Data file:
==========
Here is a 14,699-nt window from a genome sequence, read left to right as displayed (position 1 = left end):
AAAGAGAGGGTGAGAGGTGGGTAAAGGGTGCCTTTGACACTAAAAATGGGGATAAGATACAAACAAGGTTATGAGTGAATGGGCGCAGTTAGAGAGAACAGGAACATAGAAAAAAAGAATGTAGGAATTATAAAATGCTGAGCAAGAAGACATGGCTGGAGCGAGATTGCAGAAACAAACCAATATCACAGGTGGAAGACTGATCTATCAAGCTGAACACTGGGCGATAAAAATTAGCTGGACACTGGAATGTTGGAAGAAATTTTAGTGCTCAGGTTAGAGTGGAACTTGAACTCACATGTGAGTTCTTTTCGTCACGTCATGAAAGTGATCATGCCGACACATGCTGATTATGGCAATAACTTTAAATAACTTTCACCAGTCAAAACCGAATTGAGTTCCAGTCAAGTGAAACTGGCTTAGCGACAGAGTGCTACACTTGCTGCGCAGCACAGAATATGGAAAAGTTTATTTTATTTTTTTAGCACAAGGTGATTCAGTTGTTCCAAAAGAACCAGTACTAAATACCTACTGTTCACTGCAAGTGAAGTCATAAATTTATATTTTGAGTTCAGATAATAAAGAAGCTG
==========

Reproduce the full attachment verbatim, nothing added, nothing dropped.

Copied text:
Here is a 14,699-nt window from a genome sequence, read left to right as displayed (position 1 = left end):
AAAGAGAGGGTGAGAGGTGGGTAAAGGGTGCCTTTGACACTAAAAATGGGGATAAGATACAAACAAGGTTATGAGTGAATGGGCGCAGTTAGAGAGAACAGGAACATAGAAAAAAAGAATGTAGGAATTATAAAATGCTGAGCAAGAAGACATGGCTGGAGCGAGATTGCAGAAACAAACCAATATCACAGGTGGAAGACTGATCTATCAAGCTGAACACTGGGCGATAAAAATTAGCTGGACACTGGAATGTTGGAAGAAATTTTAGTGCTCAGGTTAGAGTGGAACTTGAACTCACATGTGAGTTCTTTTCGTCACGTCATGAAAGTGATCATGCCGACACATGCTGATTATGGCAATAACTTTAAATAACTTTCACCAGTCAAAACCGAATTGAGTTCCAGTCAAGTGAAACTGGCTTAGCGACAGAGTGCTACACTTGCTGCGCAGCACAGAATATGGAAAAGTTTATTTTATTTTTTTAGCACAAGGTGATTCAGTTGTTCCAAAAGAACCAGTACTAAATACCTACTGTTCACTGCAAGTGAAGTCATAAATTTATATTTTGAGTTCAGATAATAAAGAAGCTG